*Ronald K. Pearson*

- Published in print:
- 1999
- Published Online:
- November 2020
- ISBN:
- 9780195121988
- eISBN:
- 9780197561294
- Item type:
- chapter

- Publisher:
- Oxford University Press
- DOI:
- 10.1093/oso/9780195121988.003.0006
- Subject:
- Computer Science, Mathematical Theory of Computation

As noted In Chapter 1, the general class of NARMAX models is extremely broad and includes almost all of the other discrete-time model classes discussed in this book, linear and nonlinear. Because ...
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As noted In Chapter 1, the general class of NARMAX models is extremely broad and includes almost all of the other discrete-time model classes discussed in this book, linear and nonlinear. Because of its enormity, little can be said about the qualitative behavior of the NARMAX family in general, but it is surprising how much can be said about the behavior of some important subclasses. In particular, there are sharp qualitative distinctions between nonlinear moving average models (NMAX models) and nonlinear autoregressive models (NARX models). Since these representations are equivalent for linear models (c.f. Chapter 2), this observation highlights one important difference between linear and nonlinear discrete-time dynamic models. Consequently, this chapter focuses primarily on the structure and qualitative behavior of various subclasses of the NARMAX family, particularly the NMAX and NARX classes. More specifically, Sec. 4.1 presents a brief discussion of the general NARMAX class, defining five important subclasses that are discussed in subsequent sections: the NMAX class (Sec. 4.2), the NARX class (Sec. 4.3), the class of (structurally) additive NARMAX models (Sec. 4.4), the class of polynomial NARMAX models (Sec. 4.5), and the class of rational NARMAX models (Sec. 4.6). More complex NARMAX models are then discussed briefly in Sec. 4.7 and Sec. 4.8 concludes the chapter with a brief summary of the NARMAX class. The general class of NARMAX models was defined and discussed in a series of papers by Billings and various co-authors (Billings and Voon, 1983, 1986a; Leontartis and Billings, 1985; Zhu and Billings, 1993) and is defined by the equation . . . y(k) = F(y(k – 1), . . . , y(k – p), u(k), . . . , u(k – q), e(k – 1), . . . , e(k – r)) + e(k). (4.1) . . . Because this book is primarily concerned with the qualitative input/output behavior of these models, it will be assumed that e(k) = 0 identically as in the class of linear ARMAX models discussed in Chapter 2.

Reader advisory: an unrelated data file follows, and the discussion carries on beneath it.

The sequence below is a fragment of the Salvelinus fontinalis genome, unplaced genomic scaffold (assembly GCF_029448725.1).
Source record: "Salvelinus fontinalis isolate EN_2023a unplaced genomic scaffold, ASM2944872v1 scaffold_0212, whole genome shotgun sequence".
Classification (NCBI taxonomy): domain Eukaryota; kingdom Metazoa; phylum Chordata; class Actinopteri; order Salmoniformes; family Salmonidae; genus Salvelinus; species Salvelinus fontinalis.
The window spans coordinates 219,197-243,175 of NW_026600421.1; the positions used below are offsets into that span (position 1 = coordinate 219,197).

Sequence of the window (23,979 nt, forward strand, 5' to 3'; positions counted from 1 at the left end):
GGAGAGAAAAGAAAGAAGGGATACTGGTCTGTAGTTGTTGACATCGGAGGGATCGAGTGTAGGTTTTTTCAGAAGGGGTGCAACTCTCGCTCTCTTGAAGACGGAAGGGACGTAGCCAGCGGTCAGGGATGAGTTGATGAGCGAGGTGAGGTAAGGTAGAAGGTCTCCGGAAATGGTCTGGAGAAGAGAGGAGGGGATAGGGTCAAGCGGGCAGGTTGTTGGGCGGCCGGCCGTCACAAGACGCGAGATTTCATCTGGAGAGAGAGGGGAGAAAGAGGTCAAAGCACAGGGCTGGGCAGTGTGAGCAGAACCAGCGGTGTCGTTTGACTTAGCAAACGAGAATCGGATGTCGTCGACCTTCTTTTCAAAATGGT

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As noted In Chapter 1, the general class of NARMAX models is extremely broad and includes almost all of the other discrete-time model classes discussed in this book, linear and nonlinear. Because of its enormity, little can be said about the qualitative behavior of the NARMAX family in general, but it is surprising how much can be said about the behavior of some important subclasses. In particular, there are sharp qualitative distinctions between nonlinear moving average models (NMAX models) and nonlinear autoregressive models (NARX models). Since these representations are equivalent for linear models (c.f. Chapter 2), this observation highlights one important difference between linear and nonlinear discrete-time dynamic models. Consequently, this chapter focuses primarily on the structure and qualitative behavior of various subclasses of the NARMAX family, particularly the NMAX and NARX classes. More specifically, Sec. 4.1 presents a brief discussion of the general NARMAX class, defining five important subclasses that are discussed in subsequent sections: the NMAX class (Sec. 4.2), the NARX class (Sec. 4.3), the class of (structurally) additive NARMAX models (Sec. 4.4), the class of polynomial NARMAX models (Sec. 4.5), and the class of rational NARMAX models (Sec. 4.6). More complex NARMAX models are then discussed briefly in Sec. 4.7 and Sec. 4.8 concludes the chapter with a brief summary of the NARMAX class. The general class of NARMAX models was defined and discussed in a series of papers by Billings and various co-authors (Billings and Voon, 1983, 1986a; Leontartis and Billings, 1985; Zhu and Billings, 1993) and is defined by the equation . . . y(k) = F(y(k – 1), . . . , y(k – p), u(k), . . . , u(k – q), e(k – 1), . . . , e(k – r)) + e(k). (4.1) . . . Because this book is primarily concerned with the qualitative input/output behavior of these models, it will be assumed that e(k) = 0 identically as in the class of linear ARMAX models discussed in Chapter 2.